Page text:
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It was drab viewing the first time, Saturday’s 1-0 Revolution win over DC United. And while our Tuesday Re-Watch had a bit of the same feelings running through our brain, we have to be honest: there were a couple of things New England did which were certainly improved from the weekend before last.
Were they things that helped The Boys In Blue claim the three points? Not necessarily… but we’re not turning a blind eye to them, either.
OK, let’s get to the highlights — what there were of them, at least.
Revs head coach Bruce Arena made a total of three changes to the starting lineup Saturday. Christian Mafla, who played an hour or so with Revs II for the second team’s opener the prior weekend, was at left back, forming a back line of him, Henry Kessler, Andrew Farrell, and Brandon Bye from left to right in front of goalkeeper Matt Turner. Wilfrid Kaptoum made his first start in a Revs’ shirt following his brief run-out against the Fire, playing alongside Matt Polster. And new signing Arnór Traustason, the Iceland international, made his first start in the attacking half of the midfield with Carles Gil, Gustavo Bou, and Adam Buksa.
DeJuan Jones was unavailable for selection due to his red card suspension, one PRO Referees said should not have been issued. Luis Caicedo was questionable in the Thursday injury report and was not on the bench.
Arena also made three substitutions in the match (minute in parenthesis):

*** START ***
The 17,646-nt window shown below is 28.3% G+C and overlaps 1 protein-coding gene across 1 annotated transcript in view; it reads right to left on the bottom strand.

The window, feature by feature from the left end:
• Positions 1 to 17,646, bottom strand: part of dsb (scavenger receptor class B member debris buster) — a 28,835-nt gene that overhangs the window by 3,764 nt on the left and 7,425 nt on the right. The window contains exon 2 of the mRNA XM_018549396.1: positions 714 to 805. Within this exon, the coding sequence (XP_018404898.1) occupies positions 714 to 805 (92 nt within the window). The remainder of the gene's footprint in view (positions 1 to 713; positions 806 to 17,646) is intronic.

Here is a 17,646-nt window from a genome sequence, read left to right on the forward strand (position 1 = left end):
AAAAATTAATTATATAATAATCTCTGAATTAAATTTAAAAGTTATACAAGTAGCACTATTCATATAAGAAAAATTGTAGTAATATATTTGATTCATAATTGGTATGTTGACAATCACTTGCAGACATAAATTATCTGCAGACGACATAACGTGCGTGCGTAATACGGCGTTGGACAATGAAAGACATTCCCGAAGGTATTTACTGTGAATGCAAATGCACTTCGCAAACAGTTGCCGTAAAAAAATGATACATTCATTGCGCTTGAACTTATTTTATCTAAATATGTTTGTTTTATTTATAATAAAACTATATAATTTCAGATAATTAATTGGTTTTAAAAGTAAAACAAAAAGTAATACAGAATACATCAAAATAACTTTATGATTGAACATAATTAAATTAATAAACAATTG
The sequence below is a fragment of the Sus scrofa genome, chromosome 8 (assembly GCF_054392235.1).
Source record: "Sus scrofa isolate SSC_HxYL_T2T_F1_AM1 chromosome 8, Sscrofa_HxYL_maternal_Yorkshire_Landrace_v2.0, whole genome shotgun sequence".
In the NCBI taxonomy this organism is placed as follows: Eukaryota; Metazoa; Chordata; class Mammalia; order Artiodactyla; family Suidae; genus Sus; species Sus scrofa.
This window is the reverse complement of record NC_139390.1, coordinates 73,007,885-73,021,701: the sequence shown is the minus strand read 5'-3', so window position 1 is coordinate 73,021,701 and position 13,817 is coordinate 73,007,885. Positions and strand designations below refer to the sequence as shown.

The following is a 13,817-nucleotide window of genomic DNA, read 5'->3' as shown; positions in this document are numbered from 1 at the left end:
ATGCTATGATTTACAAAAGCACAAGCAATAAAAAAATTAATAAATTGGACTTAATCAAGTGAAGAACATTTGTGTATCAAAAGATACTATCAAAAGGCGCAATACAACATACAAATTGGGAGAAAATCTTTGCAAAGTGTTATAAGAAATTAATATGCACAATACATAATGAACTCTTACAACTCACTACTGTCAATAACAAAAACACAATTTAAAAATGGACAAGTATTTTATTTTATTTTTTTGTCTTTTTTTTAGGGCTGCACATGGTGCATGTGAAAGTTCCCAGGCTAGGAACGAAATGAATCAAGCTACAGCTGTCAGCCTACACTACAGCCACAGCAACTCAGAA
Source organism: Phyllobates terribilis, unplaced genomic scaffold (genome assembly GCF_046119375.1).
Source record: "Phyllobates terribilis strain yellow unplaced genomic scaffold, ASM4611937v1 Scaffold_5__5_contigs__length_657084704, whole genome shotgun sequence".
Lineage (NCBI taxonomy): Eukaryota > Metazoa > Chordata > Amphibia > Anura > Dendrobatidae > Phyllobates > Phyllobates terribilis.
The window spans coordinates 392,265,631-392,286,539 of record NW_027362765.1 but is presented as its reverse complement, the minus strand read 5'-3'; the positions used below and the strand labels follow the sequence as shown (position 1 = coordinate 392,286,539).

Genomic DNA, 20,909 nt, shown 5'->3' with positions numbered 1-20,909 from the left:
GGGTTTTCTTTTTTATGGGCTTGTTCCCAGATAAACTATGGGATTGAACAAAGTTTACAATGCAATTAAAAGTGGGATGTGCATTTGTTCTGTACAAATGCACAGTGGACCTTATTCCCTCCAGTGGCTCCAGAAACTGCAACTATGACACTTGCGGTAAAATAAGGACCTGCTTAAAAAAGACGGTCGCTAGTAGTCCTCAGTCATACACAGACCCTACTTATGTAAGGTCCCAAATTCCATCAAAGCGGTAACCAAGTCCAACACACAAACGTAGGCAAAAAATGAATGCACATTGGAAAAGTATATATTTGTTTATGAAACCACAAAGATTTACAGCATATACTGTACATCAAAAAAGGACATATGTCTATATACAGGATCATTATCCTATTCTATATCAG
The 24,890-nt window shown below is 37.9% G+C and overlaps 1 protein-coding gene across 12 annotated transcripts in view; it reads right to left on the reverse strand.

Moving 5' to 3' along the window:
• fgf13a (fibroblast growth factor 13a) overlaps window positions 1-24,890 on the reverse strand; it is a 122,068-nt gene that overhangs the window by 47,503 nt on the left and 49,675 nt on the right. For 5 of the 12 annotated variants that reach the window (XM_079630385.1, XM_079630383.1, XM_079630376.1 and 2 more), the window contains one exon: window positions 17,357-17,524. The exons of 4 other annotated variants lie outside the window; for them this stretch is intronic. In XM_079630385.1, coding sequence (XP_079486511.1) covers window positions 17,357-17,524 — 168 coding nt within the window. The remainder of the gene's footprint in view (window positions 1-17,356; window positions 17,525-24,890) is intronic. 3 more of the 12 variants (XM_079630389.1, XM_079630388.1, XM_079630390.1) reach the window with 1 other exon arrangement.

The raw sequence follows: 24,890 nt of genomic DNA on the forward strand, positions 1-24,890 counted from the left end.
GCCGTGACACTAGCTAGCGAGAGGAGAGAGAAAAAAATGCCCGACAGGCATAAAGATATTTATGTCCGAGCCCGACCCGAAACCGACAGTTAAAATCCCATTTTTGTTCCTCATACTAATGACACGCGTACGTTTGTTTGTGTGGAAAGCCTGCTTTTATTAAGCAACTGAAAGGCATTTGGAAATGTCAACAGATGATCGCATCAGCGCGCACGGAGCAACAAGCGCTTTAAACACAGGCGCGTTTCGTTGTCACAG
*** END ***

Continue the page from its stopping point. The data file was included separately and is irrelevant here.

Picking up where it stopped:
AJ De La Garza for Mafla (54’)
Tommy McNamara for Kaptoum (63’)
Tajon Buchanan for Traustason (81’)
According to the graphic the Revolution posed before the game, New England played in a 4-4-2, at least for starters. Not only that, DC United missed a number of regulars and had 12 players unavailable for selection.
The offense had a ‘mare Saturday
This was a pretty strong XI on paper, and I suspect this will be the main first-choice XI Arena puts out there during most of the 2021 season. The fact this XI has not scored from open play since the first half of the season opener a week and a half ago may be concerning to some. The team defended well, only allowing one shot on Turner, with five more going errant — the Revs had the same number of shots but only mustered two on DC backup Chris Seitz — while the New England midfield did a solid job of slowing United down. In short, this effort was much better than the one from the week prior.
But DC did this, too. DC’s physicality had registered 21 fouls to New England’s 18, but only found itself cautioned three times to New England’s four bookings. And sure, there were a couple of those fouls which the season members inside Gillette Stadium felt were bookable offenses; at the very least, the late foul on Henry Kessler inside the penalty area should have been looked at closer. Had it been looked at closer and the Revolution converted the penalty, I think — only think — that a 2-0 result would have looked a tiny bit better.
The patience problems in New England’s attack — there were a couple of blocked shots, especially by Gustavo Bou; not to mention Buksa’s ill-advised pass “against the grain” that was quickly snuffed out — need to find themselves rectified in a hurry, especially against teams that are going to put upward of six-to-eight men in the box. One block of Bou came as the Argentinian failed to pull the trigger quickly and let United close down on him. There were no subtle first touches designed to give the player space, something Bou is known to do. Gil’s shooting is getting better, but he curled one in front of the Fort, and got under the ball in front of the Banner End.